Migration Advisory Committee recommendations – will they trigger a very large hole in the construction sector?
The Migration Advisory Committee (MAC) has been tasked with looking at ways to reduce migration through the sponsored worker route, under Tier 2 of the UK’s Points Based System. This is a route that is used by UK businesses to fill skill gaps in shortage occupations and roles for which they have been unable to recruit a worker from the UK or Europe.
Tier 2 is designed for skilled workers; jobs must be at graduate level and carry a minimum salary of £20,800.
Many industries – including construction, engineering, nursing and teaching – rely heavily on recruitment under Tier 2 to fill gaps in their workforce. The construction industry has seen significant growth in the last 12 months, with a renewed appetite for investment in residential and commercial property and large infrastructure projects.
As net migration figures continue to rise, the MAC was asked to look at Tier 2 – part of the Government’s wild-goose chase to bring net migration into the tens of thousands.
The headline recommendations from the MAC are that:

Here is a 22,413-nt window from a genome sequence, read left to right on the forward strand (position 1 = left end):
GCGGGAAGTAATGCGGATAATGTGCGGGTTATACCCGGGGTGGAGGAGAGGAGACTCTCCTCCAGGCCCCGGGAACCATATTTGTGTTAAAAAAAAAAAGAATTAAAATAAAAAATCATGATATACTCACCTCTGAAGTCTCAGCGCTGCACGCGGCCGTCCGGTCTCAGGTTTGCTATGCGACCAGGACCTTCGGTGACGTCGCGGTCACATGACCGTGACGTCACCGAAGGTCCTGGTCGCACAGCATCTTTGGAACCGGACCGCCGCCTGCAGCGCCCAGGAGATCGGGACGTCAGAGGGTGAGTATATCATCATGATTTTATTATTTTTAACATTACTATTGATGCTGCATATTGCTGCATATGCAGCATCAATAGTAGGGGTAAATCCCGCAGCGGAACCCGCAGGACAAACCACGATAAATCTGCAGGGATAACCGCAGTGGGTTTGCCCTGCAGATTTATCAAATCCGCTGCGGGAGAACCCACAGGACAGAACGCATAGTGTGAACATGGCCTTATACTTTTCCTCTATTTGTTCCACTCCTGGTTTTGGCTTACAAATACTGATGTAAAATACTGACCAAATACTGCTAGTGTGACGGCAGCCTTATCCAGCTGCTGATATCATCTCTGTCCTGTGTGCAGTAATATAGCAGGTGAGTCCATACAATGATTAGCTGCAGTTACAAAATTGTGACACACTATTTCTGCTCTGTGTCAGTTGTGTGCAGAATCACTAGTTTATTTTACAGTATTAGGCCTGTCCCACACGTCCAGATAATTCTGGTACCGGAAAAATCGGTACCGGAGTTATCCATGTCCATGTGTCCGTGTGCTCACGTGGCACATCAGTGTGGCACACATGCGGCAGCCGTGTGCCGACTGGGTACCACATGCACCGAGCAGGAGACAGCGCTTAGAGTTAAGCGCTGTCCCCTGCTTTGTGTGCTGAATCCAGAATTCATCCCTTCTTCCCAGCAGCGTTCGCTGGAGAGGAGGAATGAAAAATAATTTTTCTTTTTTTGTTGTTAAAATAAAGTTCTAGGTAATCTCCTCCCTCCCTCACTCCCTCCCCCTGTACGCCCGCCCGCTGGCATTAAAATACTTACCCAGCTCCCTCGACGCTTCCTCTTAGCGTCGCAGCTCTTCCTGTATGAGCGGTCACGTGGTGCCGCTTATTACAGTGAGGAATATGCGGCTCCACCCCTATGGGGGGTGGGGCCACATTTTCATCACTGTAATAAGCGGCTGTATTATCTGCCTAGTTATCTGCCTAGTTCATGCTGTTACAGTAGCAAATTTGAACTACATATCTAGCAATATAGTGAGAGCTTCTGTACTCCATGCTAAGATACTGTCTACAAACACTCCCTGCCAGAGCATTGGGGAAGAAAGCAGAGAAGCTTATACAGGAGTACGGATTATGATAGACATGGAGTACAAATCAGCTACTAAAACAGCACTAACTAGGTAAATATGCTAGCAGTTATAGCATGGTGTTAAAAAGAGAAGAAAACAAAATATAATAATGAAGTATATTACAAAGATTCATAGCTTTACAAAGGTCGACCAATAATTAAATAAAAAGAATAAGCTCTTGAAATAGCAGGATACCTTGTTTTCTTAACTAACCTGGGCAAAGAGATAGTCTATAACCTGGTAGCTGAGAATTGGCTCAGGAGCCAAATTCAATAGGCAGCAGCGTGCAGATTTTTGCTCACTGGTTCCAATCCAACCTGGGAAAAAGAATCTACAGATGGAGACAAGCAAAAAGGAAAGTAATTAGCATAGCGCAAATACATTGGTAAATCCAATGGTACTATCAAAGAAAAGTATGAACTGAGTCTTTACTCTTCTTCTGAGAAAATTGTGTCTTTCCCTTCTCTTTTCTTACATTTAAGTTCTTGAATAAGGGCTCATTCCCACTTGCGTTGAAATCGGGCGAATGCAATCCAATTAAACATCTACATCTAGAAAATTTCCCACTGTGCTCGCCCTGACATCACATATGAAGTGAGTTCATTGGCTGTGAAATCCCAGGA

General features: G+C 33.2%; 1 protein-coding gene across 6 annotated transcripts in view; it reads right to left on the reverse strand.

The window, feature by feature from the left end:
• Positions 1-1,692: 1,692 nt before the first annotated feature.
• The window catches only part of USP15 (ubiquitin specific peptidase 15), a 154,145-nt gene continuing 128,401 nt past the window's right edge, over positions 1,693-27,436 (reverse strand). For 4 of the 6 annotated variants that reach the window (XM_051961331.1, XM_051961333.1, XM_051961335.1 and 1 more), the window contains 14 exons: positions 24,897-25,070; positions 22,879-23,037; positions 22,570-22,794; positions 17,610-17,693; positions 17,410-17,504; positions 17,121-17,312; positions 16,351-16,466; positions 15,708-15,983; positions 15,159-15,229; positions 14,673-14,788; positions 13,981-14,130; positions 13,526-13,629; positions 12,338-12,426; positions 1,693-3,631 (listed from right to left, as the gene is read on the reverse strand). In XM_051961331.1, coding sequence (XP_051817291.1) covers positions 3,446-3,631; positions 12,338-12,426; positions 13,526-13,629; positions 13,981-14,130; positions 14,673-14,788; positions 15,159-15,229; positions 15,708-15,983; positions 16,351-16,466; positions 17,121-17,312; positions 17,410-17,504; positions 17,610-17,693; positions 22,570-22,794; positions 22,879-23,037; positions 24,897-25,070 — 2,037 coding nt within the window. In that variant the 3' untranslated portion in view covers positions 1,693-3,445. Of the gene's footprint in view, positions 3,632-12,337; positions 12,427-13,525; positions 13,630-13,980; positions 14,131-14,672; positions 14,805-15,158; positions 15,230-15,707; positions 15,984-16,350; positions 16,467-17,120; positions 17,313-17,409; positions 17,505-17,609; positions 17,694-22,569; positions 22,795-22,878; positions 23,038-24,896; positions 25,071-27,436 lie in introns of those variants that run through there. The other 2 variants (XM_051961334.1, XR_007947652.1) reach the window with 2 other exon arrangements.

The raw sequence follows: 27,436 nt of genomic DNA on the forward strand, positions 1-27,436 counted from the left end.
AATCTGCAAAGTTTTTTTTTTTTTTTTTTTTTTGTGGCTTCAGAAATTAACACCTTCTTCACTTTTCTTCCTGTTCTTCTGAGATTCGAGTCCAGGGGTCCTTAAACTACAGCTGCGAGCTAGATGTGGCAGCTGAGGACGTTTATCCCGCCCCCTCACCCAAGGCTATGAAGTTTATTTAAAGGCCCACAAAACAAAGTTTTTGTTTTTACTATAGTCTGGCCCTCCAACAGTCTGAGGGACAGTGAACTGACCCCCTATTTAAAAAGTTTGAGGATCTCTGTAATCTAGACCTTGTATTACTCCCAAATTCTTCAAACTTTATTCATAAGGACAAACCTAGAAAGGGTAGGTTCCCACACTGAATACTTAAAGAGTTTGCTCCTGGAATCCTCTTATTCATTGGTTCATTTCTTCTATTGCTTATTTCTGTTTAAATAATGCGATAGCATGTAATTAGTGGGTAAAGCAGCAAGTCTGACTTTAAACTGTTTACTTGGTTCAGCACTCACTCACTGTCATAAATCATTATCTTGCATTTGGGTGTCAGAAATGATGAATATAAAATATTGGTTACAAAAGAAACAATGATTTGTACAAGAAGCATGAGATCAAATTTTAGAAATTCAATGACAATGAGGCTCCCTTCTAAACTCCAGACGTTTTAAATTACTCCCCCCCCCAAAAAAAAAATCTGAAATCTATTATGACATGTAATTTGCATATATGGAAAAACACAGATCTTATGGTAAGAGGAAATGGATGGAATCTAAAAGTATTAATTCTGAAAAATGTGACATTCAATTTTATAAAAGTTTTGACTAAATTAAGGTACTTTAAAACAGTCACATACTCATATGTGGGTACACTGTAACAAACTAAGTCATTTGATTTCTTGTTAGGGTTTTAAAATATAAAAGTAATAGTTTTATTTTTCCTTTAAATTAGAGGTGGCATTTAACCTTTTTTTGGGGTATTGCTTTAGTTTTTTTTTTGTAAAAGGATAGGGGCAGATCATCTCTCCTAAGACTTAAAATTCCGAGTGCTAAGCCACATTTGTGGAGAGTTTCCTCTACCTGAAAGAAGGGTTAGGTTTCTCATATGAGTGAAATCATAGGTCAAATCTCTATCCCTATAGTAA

- The minimum salary threshold should rise by 50%, from the current £20,800 to £30,000; and
- An Immigration Skills Charge (ISC) of £1,000 per worker should be introduced, to act as a skills levy on employers using migrant labour.
Many jobs currently filled by overseas nationals in the construction sector carry salary rates that fall well below £30,000. There is a real concern that these proposals would result in deeper skills shortages in the sector, and limit the growth that could be achieved if essential recruitment were possible.
The Government’s answer is that the construction sector should recruit from the UK and Europe. However, the premise of Tier 2 is that internal recruitment has been unsuccessful, because there are simply not enough skilled workers in the UK and Europe to fill the posts.
It is intended that the ISC would raise £250M, which would be invested into skills training in the UK, including apprenticeships. At first glance, the plan makes sense – but has the Government factored in the years of academic and professional training it would take an apprentice to reach the required skill level for current Tier 2 roles, particularly if these are limited to positions attracting a salary of £30,000 or higher?
Is the inevitable outcome of the MAC’s recommendations that the Government makes a very small in dent in net migration, but a very large hole in the construction sector?
Emma Brooksbank is the Head of Immigration at Simpson Millar.